Steven Crook, who’s lived in Taiwan for 20 years, grew up in England. He’s been writing travel and other kinds of feature articles for newspapers and magazines since 1996, and has had three books published. His most recently works include Taiwan: The Bradt Travel Guide and Taiwan For Culture Vultures, a smartphone travel app released by GuideGecko.
You’ve recently moved from freelance journalism into both guidebook and guide app writing. How did your experiences on these projects differ from your normal routine?
My routine didn’t change that much. I do most of my writing in the morning, a bit in the afternoon, and very little or none in the evening. Usually I’m working on half-a-dozen different things. Usually, that means about four articles and maybe two or three themes which, hopefully, will become ideas that win over an editor. With the guidebook and the app, I was still working on half-a-dozen things – just one was significantly more time-consuming that the other five. I’m used to putting aside and then returning to projects; for a feature article, six months from initial idea to publication isn’t unusual. Something I now make sure happens (and this is very important for anyone trying to make a living from freelance writing, I think), is that my projects cannibalize each other. Sizable chunks of both the guidebook and the app were based on old articles (the information had to be updated, of course, and rewritten to suit the format). Before the guidebook hit the shelves, I was selling feature articles based on the research I’d done for the book. Doing the app wasn’t so different. When I’m on a multi-day research trips, the schedule is more like this: Write from 5am to breakfast, then outside until 9pm or so, then write for an hour or more before sleeping.
App writing is a very new genre of writing. How does it differ from other forms of writing?
When I began talking to GuideGecko and examining the structure of their apps, two things appealed to me right away. The first is that each entry can be as long or short as you want – as long or as short as the destination deserves. With a print guidebook you’re always struggling to stay within the overall word limit, and to maintain some kind of balance between the various places and regions covered by the book. With an app you needn’t worry about this, because there’s really no size restriction. Secondly, you can add links from one attraction to another, or to background articles (my app has one about popular deities, for instance, and another about personalities in Taiwan’s history). This saves both writer and reader from repetition. The entries on individual destinations are leaner and meaner as a result.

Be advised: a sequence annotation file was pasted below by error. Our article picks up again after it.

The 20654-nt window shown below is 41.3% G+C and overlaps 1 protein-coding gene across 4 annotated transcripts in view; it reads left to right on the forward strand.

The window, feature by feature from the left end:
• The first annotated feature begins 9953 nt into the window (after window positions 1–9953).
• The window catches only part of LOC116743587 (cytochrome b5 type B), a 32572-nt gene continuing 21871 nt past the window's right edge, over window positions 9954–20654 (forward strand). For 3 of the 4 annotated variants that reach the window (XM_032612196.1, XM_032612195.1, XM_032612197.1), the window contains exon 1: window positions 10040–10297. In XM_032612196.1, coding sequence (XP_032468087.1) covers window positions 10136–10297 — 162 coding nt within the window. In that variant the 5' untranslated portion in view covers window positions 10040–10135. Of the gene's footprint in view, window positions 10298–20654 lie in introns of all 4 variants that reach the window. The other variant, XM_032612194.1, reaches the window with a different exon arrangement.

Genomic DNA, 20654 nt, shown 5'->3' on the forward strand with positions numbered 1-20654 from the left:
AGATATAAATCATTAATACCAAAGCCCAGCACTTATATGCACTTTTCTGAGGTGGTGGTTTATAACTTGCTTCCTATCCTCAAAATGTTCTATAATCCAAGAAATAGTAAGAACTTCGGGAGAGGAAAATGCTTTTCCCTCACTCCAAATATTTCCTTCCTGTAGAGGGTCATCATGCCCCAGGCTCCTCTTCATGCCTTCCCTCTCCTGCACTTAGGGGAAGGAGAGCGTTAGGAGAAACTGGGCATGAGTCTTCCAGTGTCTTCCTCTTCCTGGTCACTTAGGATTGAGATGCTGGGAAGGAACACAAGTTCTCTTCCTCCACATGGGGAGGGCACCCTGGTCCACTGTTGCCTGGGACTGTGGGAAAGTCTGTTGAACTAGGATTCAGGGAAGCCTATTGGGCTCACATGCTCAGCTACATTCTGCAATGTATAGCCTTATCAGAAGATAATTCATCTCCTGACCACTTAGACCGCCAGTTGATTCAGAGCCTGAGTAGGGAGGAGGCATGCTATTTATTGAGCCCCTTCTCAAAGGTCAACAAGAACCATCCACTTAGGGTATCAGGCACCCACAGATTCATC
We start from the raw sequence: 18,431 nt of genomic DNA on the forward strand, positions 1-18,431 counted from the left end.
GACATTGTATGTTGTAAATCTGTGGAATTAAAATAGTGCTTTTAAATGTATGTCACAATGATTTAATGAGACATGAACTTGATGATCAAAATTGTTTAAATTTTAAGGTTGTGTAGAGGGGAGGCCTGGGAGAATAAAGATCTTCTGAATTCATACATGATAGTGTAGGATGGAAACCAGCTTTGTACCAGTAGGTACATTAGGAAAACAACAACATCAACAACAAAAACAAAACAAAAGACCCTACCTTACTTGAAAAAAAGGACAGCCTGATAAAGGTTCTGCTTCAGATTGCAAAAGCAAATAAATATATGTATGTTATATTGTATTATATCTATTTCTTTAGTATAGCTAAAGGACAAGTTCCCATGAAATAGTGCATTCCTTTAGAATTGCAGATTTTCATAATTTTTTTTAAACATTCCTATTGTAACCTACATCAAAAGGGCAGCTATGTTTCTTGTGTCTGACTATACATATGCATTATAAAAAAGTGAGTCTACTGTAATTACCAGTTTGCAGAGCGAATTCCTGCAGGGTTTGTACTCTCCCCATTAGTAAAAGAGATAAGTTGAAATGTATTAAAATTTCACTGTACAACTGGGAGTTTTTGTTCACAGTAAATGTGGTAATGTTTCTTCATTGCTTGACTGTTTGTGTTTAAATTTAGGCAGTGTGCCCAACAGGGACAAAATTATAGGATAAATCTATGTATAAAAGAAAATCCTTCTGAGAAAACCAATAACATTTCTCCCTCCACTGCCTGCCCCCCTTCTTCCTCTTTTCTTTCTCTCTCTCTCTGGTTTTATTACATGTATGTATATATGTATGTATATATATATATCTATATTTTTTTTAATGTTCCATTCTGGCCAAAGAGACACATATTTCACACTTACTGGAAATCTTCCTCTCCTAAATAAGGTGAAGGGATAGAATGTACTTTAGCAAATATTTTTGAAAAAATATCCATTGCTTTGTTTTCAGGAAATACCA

I write a blog, but rarely read them. After writing a guide app, would you consider using one?
Absolutely yes! An app is almost certainly going to be more up-to-date than a printed guidebook. It’s also a lot lighter to carry around, and cheaper.
What are some of the better sights from the Guide Gecko app that you’d recommend?
I enjoyed writing about some new attractions which opened after I’d finished researching my guidebook. Houtong Coal Ecological Park offers a bit of history and a good outdoors experience. The Magic School of Green Technology showcases sustainable architecture, a field in which Taiwan leads Asia. If you’re interested in Taiwan’s religious culture and traditional arts, then Tainan and Lugang are must-sees.
You write for some print-only publications like inflight magazines, and some web-only publications. How do you feel that these two markets differ?
Web-only publications seem to pay less than print newspapers and magazines. I assume that’s because almost anyone can set up a website, whereas a print magazine requires more investment and certain skills, such as building a distribution network.
Last year you finished your first guidebook and this year your first app. Do you have any big plans for next year?
I’d love to write another book, but I don’t see that happening anytime soon. (That’s a hint to publishers: I’m available!) Certainly I’ll be updating and expanding the app, and continuing to write feature articles.